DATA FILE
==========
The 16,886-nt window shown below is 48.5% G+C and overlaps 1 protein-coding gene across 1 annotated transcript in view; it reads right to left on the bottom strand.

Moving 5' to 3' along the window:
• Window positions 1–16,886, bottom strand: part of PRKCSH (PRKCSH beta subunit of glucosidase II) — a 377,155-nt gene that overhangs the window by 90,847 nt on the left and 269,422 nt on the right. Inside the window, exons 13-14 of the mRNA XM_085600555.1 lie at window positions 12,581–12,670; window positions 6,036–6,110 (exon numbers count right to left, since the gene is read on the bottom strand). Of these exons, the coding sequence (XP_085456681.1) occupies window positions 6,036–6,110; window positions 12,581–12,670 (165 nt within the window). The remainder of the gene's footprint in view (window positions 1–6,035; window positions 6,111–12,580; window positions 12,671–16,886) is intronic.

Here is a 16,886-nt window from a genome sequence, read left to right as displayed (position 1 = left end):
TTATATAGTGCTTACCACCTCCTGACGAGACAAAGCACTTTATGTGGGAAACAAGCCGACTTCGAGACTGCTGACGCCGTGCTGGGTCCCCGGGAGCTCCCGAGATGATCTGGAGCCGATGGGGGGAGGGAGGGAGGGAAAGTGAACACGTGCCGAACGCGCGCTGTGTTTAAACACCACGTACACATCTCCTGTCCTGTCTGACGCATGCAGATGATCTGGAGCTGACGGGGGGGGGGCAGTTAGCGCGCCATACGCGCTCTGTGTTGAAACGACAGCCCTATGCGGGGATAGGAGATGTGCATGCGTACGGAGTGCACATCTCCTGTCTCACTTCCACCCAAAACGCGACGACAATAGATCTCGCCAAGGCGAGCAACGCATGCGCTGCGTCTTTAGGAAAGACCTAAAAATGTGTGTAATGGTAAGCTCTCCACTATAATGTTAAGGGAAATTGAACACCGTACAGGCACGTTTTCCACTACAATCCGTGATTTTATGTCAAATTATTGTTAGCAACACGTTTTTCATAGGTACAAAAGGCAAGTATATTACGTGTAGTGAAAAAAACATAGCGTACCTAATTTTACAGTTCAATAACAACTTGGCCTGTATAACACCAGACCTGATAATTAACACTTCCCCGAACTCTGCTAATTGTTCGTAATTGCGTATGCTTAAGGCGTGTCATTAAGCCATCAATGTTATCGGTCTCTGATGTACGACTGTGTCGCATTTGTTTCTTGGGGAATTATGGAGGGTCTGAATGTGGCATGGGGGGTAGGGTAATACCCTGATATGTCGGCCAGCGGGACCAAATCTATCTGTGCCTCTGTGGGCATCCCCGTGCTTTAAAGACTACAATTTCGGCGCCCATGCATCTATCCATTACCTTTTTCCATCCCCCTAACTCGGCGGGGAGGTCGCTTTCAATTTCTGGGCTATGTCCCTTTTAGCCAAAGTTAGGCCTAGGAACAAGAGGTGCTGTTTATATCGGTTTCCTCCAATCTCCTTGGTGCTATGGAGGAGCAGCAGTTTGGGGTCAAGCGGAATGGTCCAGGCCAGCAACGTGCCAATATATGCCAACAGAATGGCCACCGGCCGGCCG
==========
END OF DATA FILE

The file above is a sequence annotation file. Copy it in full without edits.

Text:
The 16,886-nt window shown below is 48.5% G+C and overlaps 1 protein-coding gene across 1 annotated transcript in view; it reads right to left on the bottom strand.

Moving 5' to 3' along the window:
• Window positions 1–16,886, bottom strand: part of PRKCSH (PRKCSH beta subunit of glucosidase II) — a 377,155-nt gene that overhangs the window by 90,847 nt on the left and 269,422 nt on the right. Inside the window, exons 13-14 of the mRNA XM_085600555.1 lie at window positions 12,581–12,670; window positions 6,036–6,110 (exon numbers count right to left, since the gene is read on the bottom strand). Of these exons, the coding sequence (XP_085456681.1) occupies window positions 6,036–6,110; window positions 12,581–12,670 (165 nt within the window). The remainder of the gene's footprint in view (window positions 1–6,035; window positions 6,111–12,580; window positions 12,671–16,886) is intronic.

Here is a 16,886-nt window from a genome sequence, read left to right as displayed (position 1 = left end):
TTATATAGTGCTTACCACCTCCTGACGAGACAAAGCACTTTATGTGGGAAACAAGCCGACTTCGAGACTGCTGACGCCGTGCTGGGTCCCCGGGAGCTCCCGAGATGATCTGGAGCCGATGGGGGGAGGGAGGGAGGGAAAGTGAACACGTGCCGAACGCGCGCTGTGTTTAAACACCACGTACACATCTCCTGTCCTGTCTGACGCATGCAGATGATCTGGAGCTGACGGGGGGGGGGCAGTTAGCGCGCCATACGCGCTCTGTGTTGAAACGACAGCCCTATGCGGGGATAGGAGATGTGCATGCGTACGGAGTGCACATCTCCTGTCTCACTTCCACCCAAAACGCGACGACAATAGATCTCGCCAAGGCGAGCAACGCATGCGCTGCGTCTTTAGGAAAGACCTAAAAATGTGTGTAATGGTAAGCTCTCCACTATAATGTTAAGGGAAATTGAACACCGTACAGGCACGTTTTCCACTACAATCCGTGATTTTATGTCAAATTATTGTTAGCAACACGTTTTTCATAGGTACAAAAGGCAAGTATATTACGTGTAGTGAAAAAAACATAGCGTACCTAATTTTACAGTTCAATAACAACTTGGCCTGTATAACACCAGACCTGATAATTAACACTTCCCCGAACTCTGCTAATTGTTCGTAATTGCGTATGCTTAAGGCGTGTCATTAAGCCATCAATGTTATCGGTCTCTGATGTACGACTGTGTCGCATTTGTTTCTTGGGGAATTATGGAGGGTCTGAATGTGGCATGGGGGGTAGGGTAATACCCTGATATGTCGGCCAGCGGGACCAAATCTATCTGTGCCTCTGTGGGCATCCCCGTGCTTTAAAGACTACAATTTCGGCGCCCATGCATCTATCCATTACCTTTTTCCATCCCCCTAACTCGGCGGGGAGGTCGCTTTCAATTTCTGGGCTATGTCCCTTTTAGCCAAAGTTAGGCCTAGGAACAAGAGGTGCTGTTTATATCGGTTTCCTCCAATCTCCTTGGTGCTATGGAGGAGCAGCAGTTTGGGGTCAAGCGGAATGGTCCAGGCCAGCAACGTGCCAATATATGCCAACAGAATGGCCACCGGCCGGCCG